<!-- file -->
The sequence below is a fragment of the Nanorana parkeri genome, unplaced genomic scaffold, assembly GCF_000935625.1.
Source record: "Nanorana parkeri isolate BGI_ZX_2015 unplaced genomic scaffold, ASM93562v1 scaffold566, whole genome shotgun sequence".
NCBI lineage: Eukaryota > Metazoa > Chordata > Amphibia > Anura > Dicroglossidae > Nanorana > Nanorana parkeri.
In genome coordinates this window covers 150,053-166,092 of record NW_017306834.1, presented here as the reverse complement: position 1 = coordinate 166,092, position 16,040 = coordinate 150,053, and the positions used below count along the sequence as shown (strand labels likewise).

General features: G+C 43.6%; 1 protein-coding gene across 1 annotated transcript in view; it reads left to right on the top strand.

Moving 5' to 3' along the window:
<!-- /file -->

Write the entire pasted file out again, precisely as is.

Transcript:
The sequence below is a fragment of the Nanorana parkeri genome, unplaced genomic scaffold, assembly GCF_000935625.1.
Source record: "Nanorana parkeri isolate BGI_ZX_2015 unplaced genomic scaffold, ASM93562v1 scaffold566, whole genome shotgun sequence".
NCBI lineage: Eukaryota > Metazoa > Chordata > Amphibia > Anura > Dicroglossidae > Nanorana > Nanorana parkeri.
In genome coordinates this window covers 150,053-166,092 of record NW_017306834.1, presented here as the reverse complement: position 1 = coordinate 166,092, position 16,040 = coordinate 150,053, and the positions used below count along the sequence as shown (strand labels likewise).

General features: G+C 43.6%; 1 protein-coding gene across 1 annotated transcript in view; it reads left to right on the top strand.

Moving 5' to 3' along the window: